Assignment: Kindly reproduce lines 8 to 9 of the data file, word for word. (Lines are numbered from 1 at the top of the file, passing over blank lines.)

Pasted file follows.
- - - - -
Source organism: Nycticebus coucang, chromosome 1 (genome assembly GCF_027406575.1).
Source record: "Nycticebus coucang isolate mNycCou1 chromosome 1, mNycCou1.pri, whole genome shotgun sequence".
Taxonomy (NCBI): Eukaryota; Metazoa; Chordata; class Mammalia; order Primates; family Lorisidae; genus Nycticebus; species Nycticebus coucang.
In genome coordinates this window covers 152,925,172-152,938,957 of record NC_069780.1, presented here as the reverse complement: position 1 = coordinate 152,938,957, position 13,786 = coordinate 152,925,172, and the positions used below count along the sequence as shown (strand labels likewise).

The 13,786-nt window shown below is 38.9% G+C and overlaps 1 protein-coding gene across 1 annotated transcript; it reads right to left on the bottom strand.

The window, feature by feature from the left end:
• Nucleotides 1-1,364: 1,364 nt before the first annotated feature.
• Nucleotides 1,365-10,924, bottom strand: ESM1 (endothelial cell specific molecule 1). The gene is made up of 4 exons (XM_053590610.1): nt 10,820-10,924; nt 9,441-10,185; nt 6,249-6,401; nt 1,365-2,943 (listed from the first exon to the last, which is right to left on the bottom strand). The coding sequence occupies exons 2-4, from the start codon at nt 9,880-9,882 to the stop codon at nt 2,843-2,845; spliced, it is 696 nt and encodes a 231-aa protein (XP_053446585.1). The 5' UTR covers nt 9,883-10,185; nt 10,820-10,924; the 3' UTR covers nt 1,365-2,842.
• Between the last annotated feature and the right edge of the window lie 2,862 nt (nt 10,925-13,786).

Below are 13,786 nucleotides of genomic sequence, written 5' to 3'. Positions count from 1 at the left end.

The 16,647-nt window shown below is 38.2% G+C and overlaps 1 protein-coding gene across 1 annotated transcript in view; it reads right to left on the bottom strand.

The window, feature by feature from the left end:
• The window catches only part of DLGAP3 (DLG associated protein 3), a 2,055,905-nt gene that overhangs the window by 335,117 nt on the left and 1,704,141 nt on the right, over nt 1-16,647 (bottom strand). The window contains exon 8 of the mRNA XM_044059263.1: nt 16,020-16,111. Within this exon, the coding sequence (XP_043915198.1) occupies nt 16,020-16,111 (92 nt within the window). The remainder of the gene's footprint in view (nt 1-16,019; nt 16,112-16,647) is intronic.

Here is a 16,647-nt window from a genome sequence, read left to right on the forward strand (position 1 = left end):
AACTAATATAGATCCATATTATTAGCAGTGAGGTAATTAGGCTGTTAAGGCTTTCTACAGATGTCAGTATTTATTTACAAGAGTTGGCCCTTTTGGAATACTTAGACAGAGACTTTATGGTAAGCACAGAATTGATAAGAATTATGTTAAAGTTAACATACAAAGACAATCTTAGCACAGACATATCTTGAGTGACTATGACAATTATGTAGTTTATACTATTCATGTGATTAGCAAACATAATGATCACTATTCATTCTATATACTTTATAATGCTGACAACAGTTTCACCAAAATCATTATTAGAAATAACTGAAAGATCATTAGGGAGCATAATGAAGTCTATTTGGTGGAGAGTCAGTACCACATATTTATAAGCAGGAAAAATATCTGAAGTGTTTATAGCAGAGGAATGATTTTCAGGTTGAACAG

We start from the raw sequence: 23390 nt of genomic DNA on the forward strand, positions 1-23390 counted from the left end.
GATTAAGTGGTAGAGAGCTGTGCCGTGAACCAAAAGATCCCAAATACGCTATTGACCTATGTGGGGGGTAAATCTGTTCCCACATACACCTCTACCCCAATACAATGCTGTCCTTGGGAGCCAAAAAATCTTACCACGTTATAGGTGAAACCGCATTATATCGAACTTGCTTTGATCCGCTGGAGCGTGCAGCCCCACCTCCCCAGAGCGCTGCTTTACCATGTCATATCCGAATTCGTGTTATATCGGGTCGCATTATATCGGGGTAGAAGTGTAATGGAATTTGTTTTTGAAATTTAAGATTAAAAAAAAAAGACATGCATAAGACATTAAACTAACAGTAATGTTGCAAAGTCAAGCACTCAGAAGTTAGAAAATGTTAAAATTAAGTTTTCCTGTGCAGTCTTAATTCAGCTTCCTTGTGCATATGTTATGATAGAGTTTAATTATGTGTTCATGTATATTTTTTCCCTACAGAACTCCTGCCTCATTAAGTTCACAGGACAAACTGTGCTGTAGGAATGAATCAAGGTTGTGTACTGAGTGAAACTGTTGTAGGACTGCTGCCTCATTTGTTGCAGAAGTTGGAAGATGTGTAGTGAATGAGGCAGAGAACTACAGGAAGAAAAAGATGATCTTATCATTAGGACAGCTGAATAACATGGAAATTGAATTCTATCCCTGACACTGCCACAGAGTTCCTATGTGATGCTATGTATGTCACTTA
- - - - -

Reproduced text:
• Nucleotides 1,365-10,924, bottom strand: ESM1 (endothelial cell specific molecule 1). The gene is made up of 4 exons (XM_053590610.1): nt 10,820-10,924; nt 9,441-10,185; nt 6,249-6,401; nt 1,365-2,943 (listed from the first exon to the last, which is right to left on the bottom strand). The coding sequence occupies exons 2-4, from the start codon at nt 9,880-9,882 to the stop codon at nt 2,843-2,845; spliced, it is 696 nt and encodes a 231-aa protein (XP_053446585.1). The 5' UTR covers nt 9,883-10,185; nt 10,820-10,924; the 3' UTR covers nt 1,365-2,842.
• Between the last annotated feature and the right edge of the window lie 2,862 nt (nt 10,925-13,786).